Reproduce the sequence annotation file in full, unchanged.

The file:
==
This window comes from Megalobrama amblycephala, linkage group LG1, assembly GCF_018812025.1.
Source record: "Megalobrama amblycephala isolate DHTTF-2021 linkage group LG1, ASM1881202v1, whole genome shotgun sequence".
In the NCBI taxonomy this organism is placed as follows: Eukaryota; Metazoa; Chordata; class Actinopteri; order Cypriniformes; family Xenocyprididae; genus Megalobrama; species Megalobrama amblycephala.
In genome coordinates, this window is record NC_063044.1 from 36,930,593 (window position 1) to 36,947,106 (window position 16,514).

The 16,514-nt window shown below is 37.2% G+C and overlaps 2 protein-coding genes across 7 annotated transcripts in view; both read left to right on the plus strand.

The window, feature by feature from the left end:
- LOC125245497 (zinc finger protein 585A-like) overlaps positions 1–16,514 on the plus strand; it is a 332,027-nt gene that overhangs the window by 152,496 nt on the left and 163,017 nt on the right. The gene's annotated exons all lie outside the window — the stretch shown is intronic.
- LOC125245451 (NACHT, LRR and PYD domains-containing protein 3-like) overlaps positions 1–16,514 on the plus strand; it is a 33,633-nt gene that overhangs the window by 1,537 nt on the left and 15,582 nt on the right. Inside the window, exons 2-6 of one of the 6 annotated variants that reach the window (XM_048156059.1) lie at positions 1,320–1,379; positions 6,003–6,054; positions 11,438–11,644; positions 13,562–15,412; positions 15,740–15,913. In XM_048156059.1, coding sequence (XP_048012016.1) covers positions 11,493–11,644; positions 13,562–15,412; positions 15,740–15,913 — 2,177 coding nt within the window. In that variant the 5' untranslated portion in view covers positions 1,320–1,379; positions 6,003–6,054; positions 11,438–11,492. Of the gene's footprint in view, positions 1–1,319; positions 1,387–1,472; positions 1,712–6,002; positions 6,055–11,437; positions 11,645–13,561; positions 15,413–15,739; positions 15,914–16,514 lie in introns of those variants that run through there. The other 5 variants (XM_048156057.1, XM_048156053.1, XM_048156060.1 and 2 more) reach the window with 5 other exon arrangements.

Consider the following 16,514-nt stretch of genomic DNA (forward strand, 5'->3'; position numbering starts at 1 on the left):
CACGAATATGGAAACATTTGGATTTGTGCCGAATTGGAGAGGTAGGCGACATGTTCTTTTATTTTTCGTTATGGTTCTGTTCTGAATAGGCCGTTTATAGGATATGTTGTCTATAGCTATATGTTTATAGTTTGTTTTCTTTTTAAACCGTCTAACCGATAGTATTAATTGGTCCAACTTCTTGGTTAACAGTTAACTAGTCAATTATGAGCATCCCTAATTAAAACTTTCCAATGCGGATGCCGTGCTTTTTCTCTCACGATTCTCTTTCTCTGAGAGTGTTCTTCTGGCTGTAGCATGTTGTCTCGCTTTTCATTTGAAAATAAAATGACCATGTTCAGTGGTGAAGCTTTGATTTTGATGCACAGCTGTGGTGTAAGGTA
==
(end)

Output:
This window comes from Megalobrama amblycephala, linkage group LG1, assembly GCF_018812025.1.
Source record: "Megalobrama amblycephala isolate DHTTF-2021 linkage group LG1, ASM1881202v1, whole genome shotgun sequence".
In the NCBI taxonomy this organism is placed as follows: Eukaryota; Metazoa; Chordata; class Actinopteri; order Cypriniformes; family Xenocyprididae; genus Megalobrama; species Megalobrama amblycephala.
In genome coordinates, this window is record NC_063044.1 from 36,930,593 (window position 1) to 36,947,106 (window position 16,514).

The 16,514-nt window shown below is 37.2% G+C and overlaps 2 protein-coding genes across 7 annotated transcripts in view; both read left to right on the plus strand.

The window, feature by feature from the left end:
- LOC125245497 (zinc finger protein 585A-like) overlaps positions 1–16,514 on the plus strand; it is a 332,027-nt gene that overhangs the window by 152,496 nt on the left and 163,017 nt on the right. The gene's annotated exons all lie outside the window — the stretch shown is intronic.
- LOC125245451 (NACHT, LRR and PYD domains-containing protein 3-like) overlaps positions 1–16,514 on the plus strand; it is a 33,633-nt gene that overhangs the window by 1,537 nt on the left and 15,582 nt on the right. Inside the window, exons 2-6 of one of the 6 annotated variants that reach the window (XM_048156059.1) lie at positions 1,320–1,379; positions 6,003–6,054; positions 11,438–11,644; positions 13,562–15,412; positions 15,740–15,913. In XM_048156059.1, coding sequence (XP_048012016.1) covers positions 11,493–11,644; positions 13,562–15,412; positions 15,740–15,913 — 2,177 coding nt within the window. In that variant the 5' untranslated portion in view covers positions 1,320–1,379; positions 6,003–6,054; positions 11,438–11,492. Of the gene's footprint in view, positions 1–1,319; positions 1,387–1,472; positions 1,712–6,002; positions 6,055–11,437; positions 11,645–13,561; positions 15,413–15,739; positions 15,914–16,514 lie in introns of those variants that run through there. The other 5 variants (XM_048156057.1, XM_048156053.1, XM_048156060.1 and 2 more) reach the window with 5 other exon arrangements.

Consider the following 16,514-nt stretch of genomic DNA (forward strand, 5'->3'; position numbering starts at 1 on the left):
CACGAATATGGAAACATTTGGATTTGTGCCGAATTGGAGAGGTAGGCGACATGTTCTTTTATTTTTCGTTATGGTTCTGTTCTGAATAGGCCGTTTATAGGATATGTTGTCTATAGCTATATGTTTATAGTTTGTTTTCTTTTTAAACCGTCTAACCGATAGTATTAATTGGTCCAACTTCTTGGTTAACAGTTAACTAGTCAATTATGAGCATCCCTAATTAAAACTTTCCAATGCGGATGCCGTGCTTTTTCTCTCACGATTCTCTTTCTCTGAGAGTGTTCTTCTGGCTGTAGCATGTTGTCTCGCTTTTCATTTGAAAATAAAATGACCATGTTCAGTGGTGAAGCTTTGATTTTGATGCACAGCTGTGGTGTAAGGTA